Severino One Step Closer

SCRANTON, PA - The number one pitching prospect in the Yankees system is one step closer to the big leagues. Luis Severino made his Triple-A debut on Sunday. He scattered five hit in 4.1 innings, struck out three batters, and left the game with the lead but the bullpen ended up picking up the loss.

His first batter was Henry Urrutia and Severino pumped three fastballs by him for a strikeout. From that point on it was an up and down outing. His slider was up in the zone and it didn’t do much good for him. Two of his five hits allowed were off sliders and he never seemed to have control of it. Severino is known as a fastball/changeup pitcher but he didn’t throw many changeups on Sunday. Of the handful he did throw, however, he made the Norfolk hitters look silly.

Severino’s fastball was consistently 94-96 and he got all three strikeouts with his fastball, but also gave up three hits with the fastball. When he came out to start the fourth he was at 80 pitches and the speed of his fastball dropped to 91. He had his fastball at times and other times he didn’t.

“[I didn't have] command of my fastball today,” he said after the game.

It was just his first Triple-A start and while the fastball command was a bit lackluster it was hard not to be impressed with him overall. In fact, it didn't take long for Severino's battery mate to sit up and take notice.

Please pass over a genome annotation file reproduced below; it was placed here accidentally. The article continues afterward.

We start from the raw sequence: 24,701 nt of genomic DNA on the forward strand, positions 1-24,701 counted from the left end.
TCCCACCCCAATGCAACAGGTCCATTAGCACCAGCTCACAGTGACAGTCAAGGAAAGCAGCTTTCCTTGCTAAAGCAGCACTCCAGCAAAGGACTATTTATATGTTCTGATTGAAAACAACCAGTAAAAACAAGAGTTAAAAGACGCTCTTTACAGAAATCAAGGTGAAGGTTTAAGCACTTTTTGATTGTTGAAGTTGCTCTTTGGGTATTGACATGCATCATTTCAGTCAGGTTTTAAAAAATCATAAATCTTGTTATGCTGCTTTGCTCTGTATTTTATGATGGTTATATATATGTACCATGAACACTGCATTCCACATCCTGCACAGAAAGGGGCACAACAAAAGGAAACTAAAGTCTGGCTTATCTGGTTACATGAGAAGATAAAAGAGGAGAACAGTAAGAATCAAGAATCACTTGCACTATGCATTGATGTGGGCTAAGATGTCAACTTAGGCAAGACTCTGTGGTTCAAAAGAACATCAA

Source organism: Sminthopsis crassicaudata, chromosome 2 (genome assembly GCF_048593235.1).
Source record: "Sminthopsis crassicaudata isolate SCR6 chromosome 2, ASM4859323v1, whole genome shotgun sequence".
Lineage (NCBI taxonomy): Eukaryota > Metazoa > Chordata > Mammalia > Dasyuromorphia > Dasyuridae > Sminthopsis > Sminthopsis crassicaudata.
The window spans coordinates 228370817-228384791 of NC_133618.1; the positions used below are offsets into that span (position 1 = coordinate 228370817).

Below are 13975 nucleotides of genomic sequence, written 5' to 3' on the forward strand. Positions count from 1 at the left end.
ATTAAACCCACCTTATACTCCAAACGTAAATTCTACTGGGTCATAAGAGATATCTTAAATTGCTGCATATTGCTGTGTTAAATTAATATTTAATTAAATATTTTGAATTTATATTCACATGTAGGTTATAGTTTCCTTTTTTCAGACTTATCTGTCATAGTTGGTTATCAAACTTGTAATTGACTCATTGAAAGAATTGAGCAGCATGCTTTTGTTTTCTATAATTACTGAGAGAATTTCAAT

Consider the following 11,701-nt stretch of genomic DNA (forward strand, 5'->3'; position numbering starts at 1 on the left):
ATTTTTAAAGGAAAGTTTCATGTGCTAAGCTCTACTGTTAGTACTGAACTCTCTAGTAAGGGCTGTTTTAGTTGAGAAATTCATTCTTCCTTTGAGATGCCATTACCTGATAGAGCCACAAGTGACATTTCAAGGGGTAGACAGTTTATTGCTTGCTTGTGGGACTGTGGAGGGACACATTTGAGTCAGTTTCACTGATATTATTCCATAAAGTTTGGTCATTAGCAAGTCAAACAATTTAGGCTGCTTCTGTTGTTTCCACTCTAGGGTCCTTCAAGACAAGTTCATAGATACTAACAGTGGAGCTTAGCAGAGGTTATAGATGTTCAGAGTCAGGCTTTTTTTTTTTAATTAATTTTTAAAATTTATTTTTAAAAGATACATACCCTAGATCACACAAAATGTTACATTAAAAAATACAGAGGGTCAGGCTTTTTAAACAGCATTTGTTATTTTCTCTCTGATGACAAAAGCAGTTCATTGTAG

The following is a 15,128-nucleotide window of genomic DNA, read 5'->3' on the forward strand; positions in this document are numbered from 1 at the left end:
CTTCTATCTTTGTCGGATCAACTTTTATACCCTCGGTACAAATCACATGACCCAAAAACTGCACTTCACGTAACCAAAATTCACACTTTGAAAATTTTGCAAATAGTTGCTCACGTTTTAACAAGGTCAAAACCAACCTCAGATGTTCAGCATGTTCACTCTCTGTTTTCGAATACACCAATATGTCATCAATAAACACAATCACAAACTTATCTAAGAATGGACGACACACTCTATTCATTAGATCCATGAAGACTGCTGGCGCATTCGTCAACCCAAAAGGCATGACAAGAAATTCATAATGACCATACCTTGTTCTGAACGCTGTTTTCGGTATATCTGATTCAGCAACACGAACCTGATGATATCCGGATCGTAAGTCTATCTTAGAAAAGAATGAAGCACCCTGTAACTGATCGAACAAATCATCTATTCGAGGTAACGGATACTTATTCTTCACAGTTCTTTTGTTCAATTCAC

“It was the best fastball I caught all year,” Scranton catcher Austin Romine said. “It was a good first start. He has a lot to build off of."

Romine acknowledged that Severino didn’t have his best offspeed pitches on Sunday and it didn't help, but also quickly acknowledged it's tough to give Severino a full grade just based on his Triple-A debut.

“He was probably amped up which is why they were up in the zone," Romine said, "but it’s his first here. We can now work on getting the ball down between starts. He has electric stuff.”

Severino downplayed his Triple-A debut somewhat, however, noting that he didn't feel any different out there on the mound.

“No, it is the same baseball,” Severino said.

For Severino, every start is going to be under a microscope but it’s important to remember he’s only 21 and currently the youngest pitcher in Triple-A.


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